Mecklenburg County neighborhoods are working to address concerns about Aqua NC’s service and rates through collective action. Sharon Decker, Homeowners Association President of Ashe Plantation neighborhood, says residents are being overcharged and disregarded by Aqua, and residents have experienced discoloration and sediment in water. “I could write a book about the poor service,” Sharon told CWFNC. She intends to host a meeting among other Mint Hill neighborhoods serviced by Aqua and create a non-partisan committee whose mission is to make their water issues known to local politicians. The group will educate future state senators on the issues related to Aqua NC, since the legislature controls funding for Public Staff and has an oversight duty for the Commission and its nominees.
Similar efforts may soon be underway in other regions of NC. Visit this page for more information and how you can get involved, whether you’re an Aqua customer or just a concerned resident.
Aqua North Carolina continues to build its reputation for poor service, steep prices and outright mistreatment of water and sewer customers in NC. In a history of unjust practices, the most recent may take the cake: when residents miss a wastewater service payment, Aqua NC hires a contractor to come to the house and install a cutoff valve. The company then turns off sewer service, allowing sewage to back up into people’s homes, while slapping customers with $645 or more for the valve. Even worse, some folks who have already paid their bills pled with the contractors to stop valve installation, but were ignored. In one case, Aqua NC admitted they had previously received payment, but as the valve was installed, the customer was still responsible for paying. Others have tried to pay their bills but did not complete all the steps in Aqua’s convoluted billing system in time.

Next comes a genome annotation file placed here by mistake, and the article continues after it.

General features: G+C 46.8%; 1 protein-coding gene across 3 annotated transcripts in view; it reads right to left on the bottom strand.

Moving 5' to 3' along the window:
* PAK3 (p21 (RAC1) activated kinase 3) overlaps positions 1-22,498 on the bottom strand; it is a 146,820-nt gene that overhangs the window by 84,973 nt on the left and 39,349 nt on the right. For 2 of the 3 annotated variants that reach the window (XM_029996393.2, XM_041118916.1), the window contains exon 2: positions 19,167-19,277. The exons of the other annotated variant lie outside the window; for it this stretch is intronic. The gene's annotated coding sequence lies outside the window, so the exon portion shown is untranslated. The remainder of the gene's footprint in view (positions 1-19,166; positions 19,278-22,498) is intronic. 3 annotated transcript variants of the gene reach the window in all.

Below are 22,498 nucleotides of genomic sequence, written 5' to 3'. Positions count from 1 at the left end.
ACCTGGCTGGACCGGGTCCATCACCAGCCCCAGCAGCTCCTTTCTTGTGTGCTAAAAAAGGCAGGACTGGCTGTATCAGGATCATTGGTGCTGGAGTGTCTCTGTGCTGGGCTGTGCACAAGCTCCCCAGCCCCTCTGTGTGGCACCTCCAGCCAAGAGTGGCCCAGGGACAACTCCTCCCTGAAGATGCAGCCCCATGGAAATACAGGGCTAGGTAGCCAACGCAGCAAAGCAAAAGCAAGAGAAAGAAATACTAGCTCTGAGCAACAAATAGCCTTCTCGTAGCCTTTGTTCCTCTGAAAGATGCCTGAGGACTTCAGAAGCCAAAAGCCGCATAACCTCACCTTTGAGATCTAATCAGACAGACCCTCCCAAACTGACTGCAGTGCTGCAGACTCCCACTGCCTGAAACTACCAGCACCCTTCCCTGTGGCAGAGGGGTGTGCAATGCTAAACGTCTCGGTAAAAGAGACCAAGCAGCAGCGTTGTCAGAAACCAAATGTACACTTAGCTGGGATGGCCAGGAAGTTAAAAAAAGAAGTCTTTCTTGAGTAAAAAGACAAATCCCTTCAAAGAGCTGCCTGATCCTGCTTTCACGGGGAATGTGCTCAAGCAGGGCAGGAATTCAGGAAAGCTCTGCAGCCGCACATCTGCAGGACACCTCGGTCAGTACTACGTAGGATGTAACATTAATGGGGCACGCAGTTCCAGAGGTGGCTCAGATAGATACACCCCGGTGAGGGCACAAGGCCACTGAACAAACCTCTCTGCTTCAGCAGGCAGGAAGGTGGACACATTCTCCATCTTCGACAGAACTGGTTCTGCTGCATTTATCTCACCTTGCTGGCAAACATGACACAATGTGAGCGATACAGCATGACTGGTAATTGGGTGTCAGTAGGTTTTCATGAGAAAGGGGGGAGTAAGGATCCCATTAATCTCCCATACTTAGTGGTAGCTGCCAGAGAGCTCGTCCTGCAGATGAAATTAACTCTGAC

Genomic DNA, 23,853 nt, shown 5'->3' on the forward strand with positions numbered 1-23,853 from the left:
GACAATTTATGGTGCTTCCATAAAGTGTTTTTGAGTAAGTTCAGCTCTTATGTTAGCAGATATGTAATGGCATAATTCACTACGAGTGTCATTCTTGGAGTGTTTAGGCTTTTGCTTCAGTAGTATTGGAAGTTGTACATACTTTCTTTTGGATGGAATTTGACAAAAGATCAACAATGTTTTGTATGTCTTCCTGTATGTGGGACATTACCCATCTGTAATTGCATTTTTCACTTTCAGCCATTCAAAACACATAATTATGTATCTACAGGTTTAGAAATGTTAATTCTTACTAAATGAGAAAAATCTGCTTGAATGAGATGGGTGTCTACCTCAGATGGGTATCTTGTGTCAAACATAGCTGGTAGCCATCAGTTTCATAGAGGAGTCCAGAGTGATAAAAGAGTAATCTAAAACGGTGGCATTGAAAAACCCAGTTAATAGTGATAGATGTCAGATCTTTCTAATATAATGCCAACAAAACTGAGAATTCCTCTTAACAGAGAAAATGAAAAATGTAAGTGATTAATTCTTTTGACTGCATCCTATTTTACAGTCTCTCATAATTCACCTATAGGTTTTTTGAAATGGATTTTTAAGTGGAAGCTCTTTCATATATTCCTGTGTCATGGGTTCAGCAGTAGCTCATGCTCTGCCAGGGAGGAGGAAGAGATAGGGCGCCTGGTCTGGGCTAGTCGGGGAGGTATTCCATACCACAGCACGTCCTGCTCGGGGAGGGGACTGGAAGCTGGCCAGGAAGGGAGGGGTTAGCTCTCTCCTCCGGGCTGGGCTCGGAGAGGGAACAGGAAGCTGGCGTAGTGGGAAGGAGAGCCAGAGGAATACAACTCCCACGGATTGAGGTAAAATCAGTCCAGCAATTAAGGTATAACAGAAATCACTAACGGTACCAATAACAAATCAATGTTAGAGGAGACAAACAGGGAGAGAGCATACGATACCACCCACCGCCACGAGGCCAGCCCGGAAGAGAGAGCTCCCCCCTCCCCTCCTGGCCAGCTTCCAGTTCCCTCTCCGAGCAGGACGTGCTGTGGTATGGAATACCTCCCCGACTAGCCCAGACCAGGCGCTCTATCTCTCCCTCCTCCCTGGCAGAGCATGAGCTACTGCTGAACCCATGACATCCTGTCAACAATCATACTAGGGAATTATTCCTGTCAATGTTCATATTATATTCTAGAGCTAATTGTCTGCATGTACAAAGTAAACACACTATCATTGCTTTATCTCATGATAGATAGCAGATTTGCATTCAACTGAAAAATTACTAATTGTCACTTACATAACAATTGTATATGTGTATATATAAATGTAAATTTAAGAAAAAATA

Elva Ramseur of Huntersville (pictured), who has several chronic health problems, is one of the residents whose health was threatened by a sewer cutoff. When she found herself with more than $1,000 in sewer bills from Aqua, with sewage backing up into her home, she wrote to the NC Utilities Commission’s Public Staff, but was told they didn’t get involved in “billing disputes.” She learned that the Commission allows Aqua NC to recover the valve installation costs up to $2,200 from customers! “They don’t exercise any influence or authority over Aqua,” Elva observed.
Thanks to Elva, and media coverage of other customers’ experiences, more affected customers are speaking out. The Commission announced in January they would investigate this practice. Pressure is mounting on the Commission to force Aqua to require a longer grace period, clear written notice, and opportunities to arrange payment.
Without stronger regulation, Aqua NC can continue, in the words of another customer, “doing everything they can to steal as much money as they can from us.”
A growing number of Aqua customers are working to build a statewide network to advocate for stronger regulation of the company. Juli Williams of Raleigh has contacted more than 3000 members of homeowners associations, and folks including Sally Stoehr (Raleigh), Bob Kroupa (Roaring Gap), and Barry Dale Price (Stallings) are keeping their own neighborhoods engaged. Pete Minges, Stan Coleman and others are providing detailed analysis of Aqua’s tariffs and costs. To join in the statewide effort, e-mail email@example.com or click here.